Navigating through the Medical Malpractice Review Panel Procedure

by Kelly M. Brian, JD

I just received notice that a medical malpractice complaint has been filed against me.  Now what do I do?

First, take a deep breath. Chances are good that if you practice medicine for any length of time, you will be on the receiving end of one or more requests for the convention of a medical review panel. And, if you practice in a specialized field of medicine, your chances may increase. Studies have shown that neurosurgeons, thoracic-cardiovascular surgeons, general surgeons, and obstetricians and gynecologists run a risk of receiving a medical malpractice complaint during their career three or four times greater than that of dermatologists, pediatricians and family general practitioners.

Why do we participate in the Medical Review Panel process?

As outlined by the Louisiana Division of Administration (DOA), the purpose of the State Medical Review Panel is to “guarantee that all qualified State health care providers receive a Medical Review Panel in accordance with LA R.S. 40:1299.39.1 and to provide a source of inquiry and relief for legitimate victims of medical malpractice under this Statute.”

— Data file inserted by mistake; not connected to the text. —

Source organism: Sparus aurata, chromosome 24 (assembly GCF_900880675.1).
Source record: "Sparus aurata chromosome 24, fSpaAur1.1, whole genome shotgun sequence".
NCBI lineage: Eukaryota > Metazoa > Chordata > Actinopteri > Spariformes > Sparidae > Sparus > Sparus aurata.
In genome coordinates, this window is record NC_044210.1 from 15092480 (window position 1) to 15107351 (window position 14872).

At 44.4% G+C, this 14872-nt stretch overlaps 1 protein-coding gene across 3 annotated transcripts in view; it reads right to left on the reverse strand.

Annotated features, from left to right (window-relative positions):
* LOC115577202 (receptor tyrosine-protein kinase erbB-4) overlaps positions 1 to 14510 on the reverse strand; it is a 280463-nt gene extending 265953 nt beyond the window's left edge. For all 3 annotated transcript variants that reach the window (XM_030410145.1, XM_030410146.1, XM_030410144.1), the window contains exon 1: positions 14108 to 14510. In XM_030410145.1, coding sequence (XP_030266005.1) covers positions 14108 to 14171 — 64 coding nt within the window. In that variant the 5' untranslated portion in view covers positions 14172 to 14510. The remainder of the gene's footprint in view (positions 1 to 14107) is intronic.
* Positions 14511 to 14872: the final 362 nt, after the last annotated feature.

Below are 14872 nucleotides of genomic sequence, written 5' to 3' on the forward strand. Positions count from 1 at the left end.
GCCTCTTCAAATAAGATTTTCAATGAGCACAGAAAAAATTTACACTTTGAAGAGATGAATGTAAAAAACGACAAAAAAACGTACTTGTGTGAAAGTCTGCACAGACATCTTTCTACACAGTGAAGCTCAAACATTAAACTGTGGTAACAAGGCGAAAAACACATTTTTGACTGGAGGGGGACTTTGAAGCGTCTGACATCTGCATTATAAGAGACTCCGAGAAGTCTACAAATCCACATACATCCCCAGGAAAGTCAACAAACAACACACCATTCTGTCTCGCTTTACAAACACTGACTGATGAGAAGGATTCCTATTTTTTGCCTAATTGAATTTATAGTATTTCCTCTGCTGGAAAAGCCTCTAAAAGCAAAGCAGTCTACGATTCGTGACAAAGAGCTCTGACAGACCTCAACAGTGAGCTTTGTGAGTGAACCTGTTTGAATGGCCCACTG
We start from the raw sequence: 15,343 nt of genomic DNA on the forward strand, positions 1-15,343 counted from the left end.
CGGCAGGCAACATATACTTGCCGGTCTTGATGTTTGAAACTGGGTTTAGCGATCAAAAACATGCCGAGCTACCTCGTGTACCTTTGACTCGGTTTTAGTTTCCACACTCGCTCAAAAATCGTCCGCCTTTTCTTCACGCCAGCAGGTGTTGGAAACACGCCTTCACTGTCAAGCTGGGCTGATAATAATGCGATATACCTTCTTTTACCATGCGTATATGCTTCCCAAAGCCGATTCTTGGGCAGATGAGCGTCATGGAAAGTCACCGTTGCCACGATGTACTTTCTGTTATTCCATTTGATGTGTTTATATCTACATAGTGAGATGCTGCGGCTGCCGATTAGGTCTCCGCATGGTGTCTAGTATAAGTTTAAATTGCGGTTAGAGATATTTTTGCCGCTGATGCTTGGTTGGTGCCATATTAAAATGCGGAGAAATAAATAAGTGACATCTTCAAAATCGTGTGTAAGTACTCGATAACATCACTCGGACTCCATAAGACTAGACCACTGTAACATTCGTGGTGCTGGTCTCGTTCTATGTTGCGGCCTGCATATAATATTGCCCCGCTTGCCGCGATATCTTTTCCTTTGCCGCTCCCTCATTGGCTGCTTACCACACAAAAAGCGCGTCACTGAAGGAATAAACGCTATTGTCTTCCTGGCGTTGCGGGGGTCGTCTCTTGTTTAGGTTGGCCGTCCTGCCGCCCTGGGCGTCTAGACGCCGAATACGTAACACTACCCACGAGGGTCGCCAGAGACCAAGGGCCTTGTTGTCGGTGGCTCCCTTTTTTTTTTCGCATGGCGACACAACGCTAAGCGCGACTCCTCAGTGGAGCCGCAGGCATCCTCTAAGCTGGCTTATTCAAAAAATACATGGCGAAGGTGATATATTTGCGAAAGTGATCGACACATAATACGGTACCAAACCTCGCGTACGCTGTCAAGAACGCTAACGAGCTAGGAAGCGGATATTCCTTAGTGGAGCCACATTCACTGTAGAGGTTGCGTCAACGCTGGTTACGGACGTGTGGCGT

In other words, the medical review panel process allows the parties, outside of the court, to review all of the relevant facts of the matter and have the matter reviewed by an independent panel to determine the viability of the patient’s complaint. This process benefits both parties; the plaintiff is given an objective view of her complaint and the defendant doctor potentially receives a critique of his care and treatment by his peers. Through this process, many malpractice claims either settle or are dismissed after the medical review panel is completed.

Starting the Process

Once you have received your notice from the DOA, contact your malpractice insurer. Provide your insurer with all the information you have in your possession regarding the complaint. This might include the complaint filed by the patient and any letters from the DOA or the PCF regarding your involvement. If you have a preferred attorney or law firm, now is the time to let your insurer know. Insurance companies often have lists of approved attorneys and law firms, but some may take your preference into consideration. Obviously, having an attorney you trust goes a long way in alleviating the stress that accompanies any litigation.